But sometimes, companies will affect a split so that their shares trade higher, with the intention of making them more attractive to mainstream investors and/or to ease the way to listing on a national exchange.

Here are two recent examples of reverse stock splits, one from just a few months ago, and another longer-term example that shows how this kind of action can proceed over the years. You can see how investors typically respond to these events in the months that follow:

Express (EXPR): 1 for 20, August 31, 2023

Reverse Stock Splits: Good or Bad for Shareholders? (1)

Express (EXPR) is down 88% in the last year and more than 97% in the last five. And, shares are down about 80% from before the split was effected.

LogicMark (LGMK) (Formerly NXT-ID (NXTD)): 1 for 10, October 18, 2021; 1 for 20, April 23, 2023

Reverse Stock Splits: Good or Bad for Shareholders? (2)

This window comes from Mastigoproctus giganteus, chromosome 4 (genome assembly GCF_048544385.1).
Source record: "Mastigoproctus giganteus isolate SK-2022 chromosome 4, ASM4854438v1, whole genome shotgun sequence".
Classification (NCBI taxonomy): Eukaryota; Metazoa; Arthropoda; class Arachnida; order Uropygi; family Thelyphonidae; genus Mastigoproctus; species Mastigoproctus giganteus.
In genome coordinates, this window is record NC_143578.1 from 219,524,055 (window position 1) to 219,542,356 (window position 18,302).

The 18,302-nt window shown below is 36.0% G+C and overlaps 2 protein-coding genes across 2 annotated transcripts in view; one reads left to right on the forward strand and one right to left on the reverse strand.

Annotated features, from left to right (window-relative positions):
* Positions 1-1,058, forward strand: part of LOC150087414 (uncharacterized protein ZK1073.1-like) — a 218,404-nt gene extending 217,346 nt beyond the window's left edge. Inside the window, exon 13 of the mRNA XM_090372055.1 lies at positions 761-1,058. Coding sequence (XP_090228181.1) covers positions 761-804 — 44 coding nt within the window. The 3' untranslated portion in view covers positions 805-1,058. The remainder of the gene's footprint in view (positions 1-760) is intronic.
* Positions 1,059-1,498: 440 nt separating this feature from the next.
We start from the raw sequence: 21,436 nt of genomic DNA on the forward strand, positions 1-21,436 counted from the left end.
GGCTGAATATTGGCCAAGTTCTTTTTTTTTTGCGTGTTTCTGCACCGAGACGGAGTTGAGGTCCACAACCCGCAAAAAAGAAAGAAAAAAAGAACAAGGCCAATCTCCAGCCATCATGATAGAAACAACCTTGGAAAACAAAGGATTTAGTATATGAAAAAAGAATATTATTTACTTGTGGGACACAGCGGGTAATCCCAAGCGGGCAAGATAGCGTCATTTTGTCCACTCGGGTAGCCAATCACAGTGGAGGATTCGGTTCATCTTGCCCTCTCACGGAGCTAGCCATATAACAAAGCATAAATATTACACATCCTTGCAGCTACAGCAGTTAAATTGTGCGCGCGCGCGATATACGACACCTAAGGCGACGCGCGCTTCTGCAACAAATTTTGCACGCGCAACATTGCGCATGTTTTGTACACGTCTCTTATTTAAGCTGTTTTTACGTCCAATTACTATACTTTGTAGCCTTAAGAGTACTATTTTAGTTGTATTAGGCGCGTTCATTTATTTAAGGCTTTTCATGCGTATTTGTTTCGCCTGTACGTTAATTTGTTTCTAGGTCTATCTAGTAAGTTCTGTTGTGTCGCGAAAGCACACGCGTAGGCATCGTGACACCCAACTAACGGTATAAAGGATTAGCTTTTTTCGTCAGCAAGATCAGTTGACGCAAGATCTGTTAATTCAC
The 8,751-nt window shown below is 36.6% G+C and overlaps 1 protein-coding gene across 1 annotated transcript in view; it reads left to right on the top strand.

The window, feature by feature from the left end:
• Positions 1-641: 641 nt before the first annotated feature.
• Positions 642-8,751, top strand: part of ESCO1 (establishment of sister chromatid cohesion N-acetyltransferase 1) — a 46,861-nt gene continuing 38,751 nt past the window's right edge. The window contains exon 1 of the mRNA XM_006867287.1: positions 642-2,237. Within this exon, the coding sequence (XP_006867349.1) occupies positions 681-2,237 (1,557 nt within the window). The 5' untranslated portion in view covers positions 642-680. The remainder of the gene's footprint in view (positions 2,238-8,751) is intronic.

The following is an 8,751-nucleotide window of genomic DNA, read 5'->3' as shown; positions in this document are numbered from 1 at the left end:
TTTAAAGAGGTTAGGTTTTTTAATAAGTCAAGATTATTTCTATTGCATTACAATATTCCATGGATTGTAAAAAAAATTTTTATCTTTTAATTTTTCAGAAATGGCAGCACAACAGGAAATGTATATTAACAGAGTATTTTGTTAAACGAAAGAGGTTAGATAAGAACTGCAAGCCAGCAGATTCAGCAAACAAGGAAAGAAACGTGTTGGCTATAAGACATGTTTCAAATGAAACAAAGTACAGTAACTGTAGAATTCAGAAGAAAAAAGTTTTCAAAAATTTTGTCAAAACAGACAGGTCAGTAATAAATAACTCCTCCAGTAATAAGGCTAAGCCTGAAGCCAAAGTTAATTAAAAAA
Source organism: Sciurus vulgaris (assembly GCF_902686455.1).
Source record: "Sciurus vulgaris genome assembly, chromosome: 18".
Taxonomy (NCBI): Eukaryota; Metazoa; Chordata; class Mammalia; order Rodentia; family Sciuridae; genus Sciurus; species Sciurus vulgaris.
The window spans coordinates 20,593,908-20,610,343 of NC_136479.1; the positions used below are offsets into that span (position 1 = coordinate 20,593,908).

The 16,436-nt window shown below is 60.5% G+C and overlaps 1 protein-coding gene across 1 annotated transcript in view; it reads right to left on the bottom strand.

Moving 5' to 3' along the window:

LogicMark (which underwent a name change from NXT-ID in March 2021) is down 98.6% since its reverse stock split a little over two years ago and has undergone a second reverse split since. 200 shares acquired prior to the initial split in 2021 would have become just one share today.

Researchers at the Stern School of Business at NYU and Emory University looked at more than 40 years of data, from 1962 to 2001, and found that of the 1,600 reverse splits, shares underperformed their non-split peers by 15.6% in the first year following the split, 36% in the second year and 54% in the third year.